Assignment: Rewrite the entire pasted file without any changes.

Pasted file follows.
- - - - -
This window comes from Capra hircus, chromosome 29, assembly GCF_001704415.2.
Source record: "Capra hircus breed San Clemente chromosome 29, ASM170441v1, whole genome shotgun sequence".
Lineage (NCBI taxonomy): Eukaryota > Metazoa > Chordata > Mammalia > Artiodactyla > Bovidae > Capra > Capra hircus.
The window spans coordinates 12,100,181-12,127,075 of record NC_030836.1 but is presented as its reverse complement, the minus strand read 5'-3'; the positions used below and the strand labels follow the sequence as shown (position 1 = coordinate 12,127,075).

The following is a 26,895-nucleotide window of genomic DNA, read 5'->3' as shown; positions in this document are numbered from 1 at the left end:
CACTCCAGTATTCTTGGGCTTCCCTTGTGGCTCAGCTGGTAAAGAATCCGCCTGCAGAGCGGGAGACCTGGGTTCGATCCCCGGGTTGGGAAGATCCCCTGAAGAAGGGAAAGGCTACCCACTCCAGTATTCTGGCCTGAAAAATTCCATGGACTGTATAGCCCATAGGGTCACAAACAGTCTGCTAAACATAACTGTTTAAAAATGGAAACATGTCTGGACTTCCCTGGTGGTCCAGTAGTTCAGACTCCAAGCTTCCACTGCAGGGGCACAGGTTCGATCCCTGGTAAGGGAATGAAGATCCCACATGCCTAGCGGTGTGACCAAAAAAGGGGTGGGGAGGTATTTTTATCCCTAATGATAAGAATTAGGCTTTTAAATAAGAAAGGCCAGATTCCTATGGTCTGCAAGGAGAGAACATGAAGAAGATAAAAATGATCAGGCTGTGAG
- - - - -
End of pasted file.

This window comes from Capra hircus, chromosome 29, assembly GCF_001704415.2.
Source record: "Capra hircus breed San Clemente chromosome 29, ASM170441v1, whole genome shotgun sequence".
Lineage (NCBI taxonomy): Eukaryota > Metazoa > Chordata > Mammalia > Artiodactyla > Bovidae > Capra > Capra hircus.
The window spans coordinates 12,100,181-12,127,075 of record NC_030836.1 but is presented as its reverse complement, the minus strand read 5'-3'; the positions used below and the strand labels follow the sequence as shown (position 1 = coordinate 12,127,075).

The following is a 26,895-nucleotide window of genomic DNA, read 5'->3' as shown; positions in this document are numbered from 1 at the left end:
CACTCCAGTATTCTTGGGCTTCCCTTGTGGCTCAGCTGGTAAAGAATCCGCCTGCAGAGCGGGAGACCTGGGTTCGATCCCCGGGTTGGGAAGATCCCCTGAAGAAGGGAAAGGCTACCCACTCCAGTATTCTGGCCTGAAAAATTCCATGGACTGTATAGCCCATAGGGTCACAAACAGTCTGCTAAACATAACTGTTTAAAAATGGAAACATGTCTGGACTTCCCTGGTGGTCCAGTAGTTCAGACTCCAAGCTTCCACTGCAGGGGCACAGGTTCGATCCCTGGTAAGGGAATGAAGATCCCACATGCCTAGCGGTGTGACCAAAAAAGGGGTGGGGAGGTATTTTTATCCCTAATGATAAGAATTAGGCTTTTAAATAAGAAAGGCCAGATTCCTATGGTCTGCAAGGAGAGAACATGAAGAAGATAAAAATGATCAGGCTGTGAG